Upon Zuma re­fus­ing to re­sign when ap­proached by the ANC top six, the party should have called an NEC meet­ing to agree on his re­call and gone to the Na­tional Assem­bly to ta­ble a mo­tion of no con­fi­dence.

This is called a cen­ter­ing process and con­sti­tu­tion­al­ism. In­stead, this new lead­er­ship fell into Zuma’s trap and re­lied on meet­ings whose de­tails may never be fully dis­closed to the pub­lic. In so do­ing, Ramaphosa sac­ri­ficed a part of his cred­i­bil­ity. One does not make a pact with the devil and hope to come out un­scathed. One can­not even be­gin to re­as­sure the coun­try that Ramaphosa did not agree to cer­tain de­mands by Zuma that could one day come back to haunt his lead­er­ship.

Through this ap­proach of clan­des­tine meet­ings Zuma will for­ever be a cloud over the fu­ture of this coun­try. The prob­lem is not Zuma but an ANC un­able and un­will­ing to cen­tre con­sti­tu­tion­al­ism.

This was made clear by ANC trea­surer-gen­eral Paul Mashatile. Speak­ing to in­vestors in Cape Town, he cat­e­gor­i­cally stated that the ANC had no ap­petite to oust Zuma through a par­lia­men­tary process.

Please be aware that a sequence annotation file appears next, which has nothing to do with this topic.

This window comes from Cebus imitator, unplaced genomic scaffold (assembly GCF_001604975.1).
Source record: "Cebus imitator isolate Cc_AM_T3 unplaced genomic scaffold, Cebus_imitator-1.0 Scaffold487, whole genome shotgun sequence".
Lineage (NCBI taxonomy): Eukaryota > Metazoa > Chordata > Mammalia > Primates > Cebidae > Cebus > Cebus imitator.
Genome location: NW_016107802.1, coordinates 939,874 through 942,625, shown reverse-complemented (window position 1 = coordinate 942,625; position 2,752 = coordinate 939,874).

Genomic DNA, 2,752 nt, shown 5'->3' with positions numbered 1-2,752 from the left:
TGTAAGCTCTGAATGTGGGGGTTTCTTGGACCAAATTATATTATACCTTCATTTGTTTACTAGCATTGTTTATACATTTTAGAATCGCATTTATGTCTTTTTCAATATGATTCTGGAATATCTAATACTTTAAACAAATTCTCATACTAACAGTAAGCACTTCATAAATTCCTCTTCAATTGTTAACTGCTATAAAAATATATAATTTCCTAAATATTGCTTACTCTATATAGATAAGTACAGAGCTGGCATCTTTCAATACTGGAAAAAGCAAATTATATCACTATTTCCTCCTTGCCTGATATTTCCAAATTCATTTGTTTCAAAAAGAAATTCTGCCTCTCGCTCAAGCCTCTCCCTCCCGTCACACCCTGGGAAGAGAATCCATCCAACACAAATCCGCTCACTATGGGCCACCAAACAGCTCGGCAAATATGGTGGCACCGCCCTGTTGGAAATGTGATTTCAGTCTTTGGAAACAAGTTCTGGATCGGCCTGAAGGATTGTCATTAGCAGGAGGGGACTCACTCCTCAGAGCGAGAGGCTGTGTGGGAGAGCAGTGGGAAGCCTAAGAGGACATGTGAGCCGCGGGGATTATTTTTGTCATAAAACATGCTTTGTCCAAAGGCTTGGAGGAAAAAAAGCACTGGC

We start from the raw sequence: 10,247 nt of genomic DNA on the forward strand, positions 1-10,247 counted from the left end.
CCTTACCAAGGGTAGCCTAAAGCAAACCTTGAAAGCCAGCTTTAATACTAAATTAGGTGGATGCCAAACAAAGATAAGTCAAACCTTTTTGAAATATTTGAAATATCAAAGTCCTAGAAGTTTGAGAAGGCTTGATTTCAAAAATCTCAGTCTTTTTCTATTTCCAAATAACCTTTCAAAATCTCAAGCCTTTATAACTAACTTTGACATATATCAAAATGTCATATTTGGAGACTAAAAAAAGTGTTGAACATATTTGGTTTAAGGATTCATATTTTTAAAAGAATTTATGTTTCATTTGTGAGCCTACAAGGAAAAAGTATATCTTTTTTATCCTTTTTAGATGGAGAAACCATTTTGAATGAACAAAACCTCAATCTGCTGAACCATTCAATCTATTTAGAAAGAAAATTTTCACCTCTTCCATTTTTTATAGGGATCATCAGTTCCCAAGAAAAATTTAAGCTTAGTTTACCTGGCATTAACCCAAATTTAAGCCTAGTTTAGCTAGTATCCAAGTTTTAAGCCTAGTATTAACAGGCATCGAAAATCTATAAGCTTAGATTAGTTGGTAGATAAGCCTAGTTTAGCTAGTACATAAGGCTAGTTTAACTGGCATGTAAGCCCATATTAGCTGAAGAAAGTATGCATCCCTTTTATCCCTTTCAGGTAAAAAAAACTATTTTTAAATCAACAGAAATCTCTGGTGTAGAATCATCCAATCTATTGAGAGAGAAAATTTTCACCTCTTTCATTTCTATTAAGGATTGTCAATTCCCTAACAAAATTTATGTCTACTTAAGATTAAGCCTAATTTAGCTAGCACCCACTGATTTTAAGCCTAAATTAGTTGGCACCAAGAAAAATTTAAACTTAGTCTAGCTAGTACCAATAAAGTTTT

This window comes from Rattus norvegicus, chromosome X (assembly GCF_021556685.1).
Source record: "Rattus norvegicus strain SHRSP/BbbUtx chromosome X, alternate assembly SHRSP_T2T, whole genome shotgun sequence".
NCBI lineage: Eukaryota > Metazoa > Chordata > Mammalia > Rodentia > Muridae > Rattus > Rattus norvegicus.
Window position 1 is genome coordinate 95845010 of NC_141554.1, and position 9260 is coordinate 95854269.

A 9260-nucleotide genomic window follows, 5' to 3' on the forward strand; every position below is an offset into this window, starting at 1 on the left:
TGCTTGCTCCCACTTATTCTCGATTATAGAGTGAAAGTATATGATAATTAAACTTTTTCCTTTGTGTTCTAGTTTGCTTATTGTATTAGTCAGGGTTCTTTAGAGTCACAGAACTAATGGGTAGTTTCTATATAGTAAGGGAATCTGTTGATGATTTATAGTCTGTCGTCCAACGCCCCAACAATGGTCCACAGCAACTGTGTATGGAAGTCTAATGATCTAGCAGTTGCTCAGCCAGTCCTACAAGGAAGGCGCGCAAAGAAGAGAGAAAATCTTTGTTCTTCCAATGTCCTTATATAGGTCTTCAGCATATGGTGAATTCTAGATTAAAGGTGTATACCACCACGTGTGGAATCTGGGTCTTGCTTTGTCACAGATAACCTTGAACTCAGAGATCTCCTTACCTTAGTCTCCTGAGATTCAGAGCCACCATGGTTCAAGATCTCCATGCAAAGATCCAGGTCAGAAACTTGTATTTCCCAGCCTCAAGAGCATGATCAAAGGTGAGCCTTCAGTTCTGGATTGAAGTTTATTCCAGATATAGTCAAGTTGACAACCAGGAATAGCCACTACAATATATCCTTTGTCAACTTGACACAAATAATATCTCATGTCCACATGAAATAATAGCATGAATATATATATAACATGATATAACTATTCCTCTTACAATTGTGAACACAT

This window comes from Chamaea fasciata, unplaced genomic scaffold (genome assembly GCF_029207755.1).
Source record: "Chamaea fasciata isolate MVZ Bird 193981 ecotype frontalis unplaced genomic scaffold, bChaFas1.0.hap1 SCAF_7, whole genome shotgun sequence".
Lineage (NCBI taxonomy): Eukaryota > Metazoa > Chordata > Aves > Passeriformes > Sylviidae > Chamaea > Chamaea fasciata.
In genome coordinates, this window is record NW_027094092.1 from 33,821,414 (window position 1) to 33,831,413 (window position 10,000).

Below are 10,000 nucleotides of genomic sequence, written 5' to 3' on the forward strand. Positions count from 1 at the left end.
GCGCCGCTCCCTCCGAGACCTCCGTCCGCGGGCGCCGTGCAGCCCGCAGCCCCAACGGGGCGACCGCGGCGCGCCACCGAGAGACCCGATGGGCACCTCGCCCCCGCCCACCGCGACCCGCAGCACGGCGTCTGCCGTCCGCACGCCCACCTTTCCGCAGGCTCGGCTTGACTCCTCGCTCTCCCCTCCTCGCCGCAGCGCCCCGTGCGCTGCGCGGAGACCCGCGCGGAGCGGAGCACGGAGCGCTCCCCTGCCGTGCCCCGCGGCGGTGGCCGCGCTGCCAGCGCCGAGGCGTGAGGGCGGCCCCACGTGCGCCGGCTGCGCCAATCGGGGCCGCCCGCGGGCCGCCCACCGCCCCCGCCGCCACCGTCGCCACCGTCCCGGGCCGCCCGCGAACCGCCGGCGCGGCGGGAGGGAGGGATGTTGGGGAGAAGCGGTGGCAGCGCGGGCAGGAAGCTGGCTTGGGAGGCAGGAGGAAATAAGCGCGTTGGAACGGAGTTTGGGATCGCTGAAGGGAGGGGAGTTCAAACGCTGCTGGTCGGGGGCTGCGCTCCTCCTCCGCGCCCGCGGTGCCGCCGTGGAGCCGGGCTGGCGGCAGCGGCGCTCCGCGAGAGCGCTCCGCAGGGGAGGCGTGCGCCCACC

Part of this comes from the de­sire to pos­ture the ANC as in charge and wield­ing power even over a rogue pres­i­dent. On the other hand, the ANC may have been fear­ful that some of its MPs would vote against the di­rec­tive of the party.

MPs now have some refuge in the Con­sti­tu­tional Court’s judg­ment on the se­cret bal­lot. They can refuse to be re­moved from of­fice sim­ply be­cause they voted in a way that their party did not like.

The ANC is ex­pected to act within the law. This time it has failed to do that, as it has on many oc­ca­sions since Zuma be­came its pres­i­dent. The events of the past week show the dan­gers of a democ­racy dom­i­nated by one party.